U.S. Steel’s 2017 guidance
U.S. Steel Corporation (X) was able to beat its 4Q16 earnings estimates by a wide margin. While the earnings beat certainly helped restore investors’ confidence in the steel giant, the company’s fiscal 2017 guidance also impressed Wall Street.
Raw material costs
U.S. Steel produces steel in blast furnaces and uses coking coal, steel scrap, and iron ore (CLF) as raw materials. AK Steel (AKS) and ArcelorMittal (MT) also use coal for their blast furnaces. Mini-mills such as Nucor (NUE) use electricity as a raw material. There were concerns that U.S. Steel’s coal costs could spike in 2017, as coking coal prices rose steeply in 2016.
U.S. Steel noted that it was able to allay market fears by saying that its “delivered coal cost is expected to increase by $19/ton in 2017 compared to 2016 coal costs.” This statement refers to the company’s annual contracts in the United States.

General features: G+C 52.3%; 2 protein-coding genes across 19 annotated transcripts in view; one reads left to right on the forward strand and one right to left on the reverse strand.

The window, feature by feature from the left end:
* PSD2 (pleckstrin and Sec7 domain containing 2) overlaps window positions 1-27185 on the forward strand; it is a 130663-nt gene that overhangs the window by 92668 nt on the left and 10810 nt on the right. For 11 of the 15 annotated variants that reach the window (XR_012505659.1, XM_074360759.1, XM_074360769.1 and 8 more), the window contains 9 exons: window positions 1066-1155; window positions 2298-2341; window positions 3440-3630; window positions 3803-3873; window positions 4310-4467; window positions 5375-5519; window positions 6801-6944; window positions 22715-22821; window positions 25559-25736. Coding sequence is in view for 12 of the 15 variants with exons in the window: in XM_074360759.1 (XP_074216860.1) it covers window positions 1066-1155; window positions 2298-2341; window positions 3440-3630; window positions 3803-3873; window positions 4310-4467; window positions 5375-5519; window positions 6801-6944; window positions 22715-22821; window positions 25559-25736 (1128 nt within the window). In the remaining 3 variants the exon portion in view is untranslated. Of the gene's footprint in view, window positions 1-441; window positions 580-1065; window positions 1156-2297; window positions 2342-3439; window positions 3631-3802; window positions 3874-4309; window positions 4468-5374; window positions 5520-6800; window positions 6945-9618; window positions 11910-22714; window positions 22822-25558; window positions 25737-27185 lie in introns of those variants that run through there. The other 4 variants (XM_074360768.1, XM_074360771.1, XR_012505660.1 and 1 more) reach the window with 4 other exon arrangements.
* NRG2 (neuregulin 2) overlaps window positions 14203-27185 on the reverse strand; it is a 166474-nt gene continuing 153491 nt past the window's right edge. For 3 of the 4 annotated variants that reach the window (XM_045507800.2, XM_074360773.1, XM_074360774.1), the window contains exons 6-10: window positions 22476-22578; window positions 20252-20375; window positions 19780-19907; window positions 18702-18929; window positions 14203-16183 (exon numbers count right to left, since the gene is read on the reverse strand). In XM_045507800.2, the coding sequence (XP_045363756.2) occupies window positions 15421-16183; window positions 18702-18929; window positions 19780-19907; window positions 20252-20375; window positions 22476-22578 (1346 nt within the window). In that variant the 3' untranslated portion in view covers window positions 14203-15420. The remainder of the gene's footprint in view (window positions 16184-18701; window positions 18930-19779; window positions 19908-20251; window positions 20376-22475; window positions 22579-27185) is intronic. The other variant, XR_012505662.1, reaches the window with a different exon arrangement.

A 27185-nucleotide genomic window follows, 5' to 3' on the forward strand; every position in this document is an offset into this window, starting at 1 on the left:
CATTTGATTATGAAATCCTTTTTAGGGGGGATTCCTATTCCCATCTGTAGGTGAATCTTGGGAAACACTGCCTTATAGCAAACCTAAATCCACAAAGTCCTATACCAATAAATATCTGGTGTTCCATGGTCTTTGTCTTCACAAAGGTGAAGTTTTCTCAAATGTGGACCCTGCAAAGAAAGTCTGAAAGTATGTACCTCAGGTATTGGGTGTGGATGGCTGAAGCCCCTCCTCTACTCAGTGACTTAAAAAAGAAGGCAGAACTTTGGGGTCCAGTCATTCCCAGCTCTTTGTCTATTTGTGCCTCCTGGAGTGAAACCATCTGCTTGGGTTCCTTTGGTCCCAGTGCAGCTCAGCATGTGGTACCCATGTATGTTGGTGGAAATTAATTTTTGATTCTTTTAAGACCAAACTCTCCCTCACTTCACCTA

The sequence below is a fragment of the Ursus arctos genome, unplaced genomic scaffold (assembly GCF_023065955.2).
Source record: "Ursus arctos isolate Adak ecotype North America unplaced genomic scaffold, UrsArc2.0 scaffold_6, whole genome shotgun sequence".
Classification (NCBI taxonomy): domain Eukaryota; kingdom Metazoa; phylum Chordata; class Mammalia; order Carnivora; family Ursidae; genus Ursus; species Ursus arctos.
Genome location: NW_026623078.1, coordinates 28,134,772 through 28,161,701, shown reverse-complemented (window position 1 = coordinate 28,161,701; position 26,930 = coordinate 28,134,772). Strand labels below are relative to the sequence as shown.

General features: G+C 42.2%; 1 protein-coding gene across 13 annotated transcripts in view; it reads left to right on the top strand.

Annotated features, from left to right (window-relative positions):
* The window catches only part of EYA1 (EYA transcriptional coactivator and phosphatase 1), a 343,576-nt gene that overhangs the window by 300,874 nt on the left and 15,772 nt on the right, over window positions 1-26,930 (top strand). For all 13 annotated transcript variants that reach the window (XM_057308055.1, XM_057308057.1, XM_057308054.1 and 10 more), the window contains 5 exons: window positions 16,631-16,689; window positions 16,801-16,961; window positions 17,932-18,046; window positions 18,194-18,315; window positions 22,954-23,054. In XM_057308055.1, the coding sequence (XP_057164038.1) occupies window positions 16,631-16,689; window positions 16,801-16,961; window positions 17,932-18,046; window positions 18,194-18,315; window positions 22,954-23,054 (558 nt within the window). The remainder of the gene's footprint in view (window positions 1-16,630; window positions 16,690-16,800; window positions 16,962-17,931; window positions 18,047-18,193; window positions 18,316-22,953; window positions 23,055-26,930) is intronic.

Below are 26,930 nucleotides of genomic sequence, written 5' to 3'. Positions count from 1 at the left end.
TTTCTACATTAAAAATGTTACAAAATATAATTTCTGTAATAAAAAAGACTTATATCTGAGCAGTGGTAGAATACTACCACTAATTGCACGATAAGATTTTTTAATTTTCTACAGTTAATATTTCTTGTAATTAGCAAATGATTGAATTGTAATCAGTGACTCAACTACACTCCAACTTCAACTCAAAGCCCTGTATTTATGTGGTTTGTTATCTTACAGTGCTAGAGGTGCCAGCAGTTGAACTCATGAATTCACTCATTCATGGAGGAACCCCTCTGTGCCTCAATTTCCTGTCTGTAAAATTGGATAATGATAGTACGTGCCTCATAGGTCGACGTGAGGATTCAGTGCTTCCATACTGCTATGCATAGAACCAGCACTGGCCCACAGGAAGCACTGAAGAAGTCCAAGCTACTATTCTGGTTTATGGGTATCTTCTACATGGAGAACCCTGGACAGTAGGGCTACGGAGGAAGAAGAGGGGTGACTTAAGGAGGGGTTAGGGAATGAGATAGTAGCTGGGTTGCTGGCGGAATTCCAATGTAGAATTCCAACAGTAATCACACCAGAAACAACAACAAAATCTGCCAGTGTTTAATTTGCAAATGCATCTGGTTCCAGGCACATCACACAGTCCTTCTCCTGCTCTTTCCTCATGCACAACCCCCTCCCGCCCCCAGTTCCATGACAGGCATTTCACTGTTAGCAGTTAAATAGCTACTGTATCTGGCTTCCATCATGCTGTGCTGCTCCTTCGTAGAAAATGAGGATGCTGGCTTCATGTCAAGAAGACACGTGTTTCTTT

Given the increase in iron ore and scrap prices, as well as U.S. Steel’s exposure to quarterly coal contracts in Europe, the company expects higher raw material costs to be a $1 billion headwind in fiscal 2017 compared to fiscal 2016.
U.S. Steel noted that it is working on an “asset revitalization plan,” and that investment in this program would be $200 million higher in 2017 compared to 2016. Despite these cost headwinds, U.S. Steel expects to post EBITDA[1. earnings before interest, tax, depreciation, and amortization] of $1.3 billion in 2017.
Wall Street took note of U.S. Steel’s better-than-expected 2017 EBITDA guidance, and we saw some analysts upgrade the stock after its 4Q16 earnings release. In the final article of this series, we’ll analyze the upside and downside to U.S. Steel’s 2017 EBITDA guidance.